To avoid a resumption of the coronavirus epidemic which hit the country hard at the start of the year, Portugal began on Monday a gradual deconfinement plan with the reopening of nurseries and primary schools, hairdressing salons or bookstores.
“Today we are entering the first phase of deconfinement which must be very careful, gradual and trickle,” Prime Minister Antonio Costa said on Twitter. “We cannot take risks and ruin everything,” he stressed.
Two months without school
Faced with an explosion in Covid-19 cases after the end of the year holidays, which caused a saturation of hospitals, the government imposed a second general confinement in mid-January, followed a week later by the closure of schools. After almost two months of closure of schools, children aged up to 9 years were able to return to their nursery or primary school on Monday. “It is a day of courage, of great responsibility to show that it is possible to return to school,” said Bruno Santos, director of a primary school in Amadora, a western suburb of Lisbon.
For the students, this return to face-to-face teaching is “extremely important for their future because at home, with the computer, they did not learn much”, comments Jessica Madalena, relieved to be able to drop off her two again. children in this establishment surrounded by social housing. In the courtyard, past the euphoria of reuniting with classmates, teachers and the school dog, barrier gestures remained essential, as did the wearing of masks for the older ones. Entry into the school took place in several phases, depending on the level of education, and everyone had to disinfect their hands several times before sitting down in class, with only one student per table.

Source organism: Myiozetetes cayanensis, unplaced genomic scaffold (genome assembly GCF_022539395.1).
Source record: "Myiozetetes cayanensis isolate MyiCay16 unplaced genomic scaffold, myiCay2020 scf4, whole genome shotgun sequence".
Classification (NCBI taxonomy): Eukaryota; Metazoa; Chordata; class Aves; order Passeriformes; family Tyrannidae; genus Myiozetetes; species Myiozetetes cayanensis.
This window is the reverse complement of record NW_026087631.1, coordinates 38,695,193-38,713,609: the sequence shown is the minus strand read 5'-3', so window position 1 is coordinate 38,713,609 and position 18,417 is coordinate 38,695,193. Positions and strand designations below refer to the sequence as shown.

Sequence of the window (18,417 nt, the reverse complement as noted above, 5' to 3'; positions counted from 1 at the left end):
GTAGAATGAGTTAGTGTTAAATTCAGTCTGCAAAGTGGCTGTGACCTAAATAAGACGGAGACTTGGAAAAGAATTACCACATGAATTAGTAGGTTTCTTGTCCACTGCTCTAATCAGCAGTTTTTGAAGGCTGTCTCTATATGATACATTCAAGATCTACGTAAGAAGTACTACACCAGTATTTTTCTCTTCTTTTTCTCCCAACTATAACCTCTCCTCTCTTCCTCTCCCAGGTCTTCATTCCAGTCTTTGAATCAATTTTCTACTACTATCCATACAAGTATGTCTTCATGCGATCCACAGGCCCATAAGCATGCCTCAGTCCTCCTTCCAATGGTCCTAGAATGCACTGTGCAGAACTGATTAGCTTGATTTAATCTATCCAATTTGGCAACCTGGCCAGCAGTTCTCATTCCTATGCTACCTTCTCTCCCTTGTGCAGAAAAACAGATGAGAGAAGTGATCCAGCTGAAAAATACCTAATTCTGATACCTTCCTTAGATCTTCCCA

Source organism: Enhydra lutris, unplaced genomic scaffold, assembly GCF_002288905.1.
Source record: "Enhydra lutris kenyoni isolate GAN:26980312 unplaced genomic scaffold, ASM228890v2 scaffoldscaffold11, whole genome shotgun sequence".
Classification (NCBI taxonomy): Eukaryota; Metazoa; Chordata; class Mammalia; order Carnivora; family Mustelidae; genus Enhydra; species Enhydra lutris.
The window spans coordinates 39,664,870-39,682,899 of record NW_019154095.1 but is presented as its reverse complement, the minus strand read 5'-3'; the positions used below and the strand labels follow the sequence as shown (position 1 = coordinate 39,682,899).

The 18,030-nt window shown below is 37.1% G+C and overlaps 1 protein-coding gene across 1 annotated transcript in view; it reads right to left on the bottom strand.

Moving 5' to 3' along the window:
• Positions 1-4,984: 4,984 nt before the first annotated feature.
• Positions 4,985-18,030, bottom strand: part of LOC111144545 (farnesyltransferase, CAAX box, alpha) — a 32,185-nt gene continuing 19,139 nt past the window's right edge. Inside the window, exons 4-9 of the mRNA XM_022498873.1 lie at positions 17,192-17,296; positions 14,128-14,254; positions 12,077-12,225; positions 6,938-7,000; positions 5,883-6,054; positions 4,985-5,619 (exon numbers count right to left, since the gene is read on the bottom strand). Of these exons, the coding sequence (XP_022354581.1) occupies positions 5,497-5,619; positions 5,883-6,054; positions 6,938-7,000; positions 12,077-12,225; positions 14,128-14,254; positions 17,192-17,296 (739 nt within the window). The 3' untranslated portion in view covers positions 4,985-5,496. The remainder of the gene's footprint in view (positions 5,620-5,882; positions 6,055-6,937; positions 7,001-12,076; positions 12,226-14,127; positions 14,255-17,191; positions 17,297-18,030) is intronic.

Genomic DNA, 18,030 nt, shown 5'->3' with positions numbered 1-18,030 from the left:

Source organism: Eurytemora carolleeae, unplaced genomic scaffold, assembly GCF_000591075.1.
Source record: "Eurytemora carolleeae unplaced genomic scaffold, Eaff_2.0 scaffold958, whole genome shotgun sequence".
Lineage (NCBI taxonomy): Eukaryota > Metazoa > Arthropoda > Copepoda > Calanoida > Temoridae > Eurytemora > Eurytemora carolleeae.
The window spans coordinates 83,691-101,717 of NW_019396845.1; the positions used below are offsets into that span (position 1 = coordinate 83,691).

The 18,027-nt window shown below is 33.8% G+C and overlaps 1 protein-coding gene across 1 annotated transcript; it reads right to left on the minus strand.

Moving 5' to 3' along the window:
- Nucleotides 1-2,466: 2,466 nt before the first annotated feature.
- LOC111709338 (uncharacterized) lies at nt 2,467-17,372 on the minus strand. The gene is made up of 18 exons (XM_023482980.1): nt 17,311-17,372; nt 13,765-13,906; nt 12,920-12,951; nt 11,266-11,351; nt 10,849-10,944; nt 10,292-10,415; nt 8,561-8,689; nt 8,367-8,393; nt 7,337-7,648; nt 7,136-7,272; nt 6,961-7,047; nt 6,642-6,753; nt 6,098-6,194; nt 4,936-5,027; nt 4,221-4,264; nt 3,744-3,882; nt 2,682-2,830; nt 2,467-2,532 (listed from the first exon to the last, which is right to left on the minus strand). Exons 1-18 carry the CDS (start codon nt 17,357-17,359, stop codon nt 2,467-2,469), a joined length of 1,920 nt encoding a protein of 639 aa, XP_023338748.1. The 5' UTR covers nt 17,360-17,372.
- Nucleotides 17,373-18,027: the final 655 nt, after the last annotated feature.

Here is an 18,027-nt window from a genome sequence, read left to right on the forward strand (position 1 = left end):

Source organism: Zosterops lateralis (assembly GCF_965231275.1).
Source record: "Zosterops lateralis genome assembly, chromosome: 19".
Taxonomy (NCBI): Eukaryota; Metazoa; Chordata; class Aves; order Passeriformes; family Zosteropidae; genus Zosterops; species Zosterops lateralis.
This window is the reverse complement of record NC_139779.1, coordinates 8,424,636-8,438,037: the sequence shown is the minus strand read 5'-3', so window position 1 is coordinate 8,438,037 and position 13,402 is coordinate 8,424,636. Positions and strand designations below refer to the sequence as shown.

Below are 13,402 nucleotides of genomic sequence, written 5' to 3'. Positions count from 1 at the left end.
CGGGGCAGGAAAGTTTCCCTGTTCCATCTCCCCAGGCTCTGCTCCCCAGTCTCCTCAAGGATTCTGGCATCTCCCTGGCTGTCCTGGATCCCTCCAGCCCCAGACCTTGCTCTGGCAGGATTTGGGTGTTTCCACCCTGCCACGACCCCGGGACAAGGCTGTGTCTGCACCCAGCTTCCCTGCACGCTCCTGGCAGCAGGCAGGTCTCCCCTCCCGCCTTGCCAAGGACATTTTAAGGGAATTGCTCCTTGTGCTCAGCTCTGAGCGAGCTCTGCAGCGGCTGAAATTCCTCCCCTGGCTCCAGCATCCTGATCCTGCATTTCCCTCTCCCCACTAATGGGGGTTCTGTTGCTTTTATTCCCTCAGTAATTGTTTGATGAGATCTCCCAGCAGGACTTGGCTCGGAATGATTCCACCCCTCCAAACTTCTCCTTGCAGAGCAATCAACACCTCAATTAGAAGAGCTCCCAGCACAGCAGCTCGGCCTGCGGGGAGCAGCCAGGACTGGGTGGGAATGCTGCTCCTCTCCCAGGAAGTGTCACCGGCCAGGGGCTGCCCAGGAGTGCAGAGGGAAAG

The reopening of restaurants scheduled for May
In order to support this return to school, the government will rely on the deployment of mass screening in schools. School staff have also been designated as a new priority group to be vaccinated against Covid-19. Their vaccination, which was to start this weekend, was however postponed after the decision taken Monday evening to suspend the administration of the AstraZeneca vaccine. According to the deconfinement plan unveiled last Thursday, the call to stay at home will not be lifted until after the Easter weekend, in three weeks. It is then that the colleges and terraces can reopen, as well as monuments and museums.
High schools, universities and performance halls will have to wait until April 19, while restaurants or gyms will only reopen in early May. After approaching 13,000 new cases per day at the end of January, on a sliding average over seven days, Portugal had fewer than 600 on Sunday for the first time since mid-September. And the number of hospitalized patients fell this weekend below the threshold of 1,000 patients for the first time since mid-October.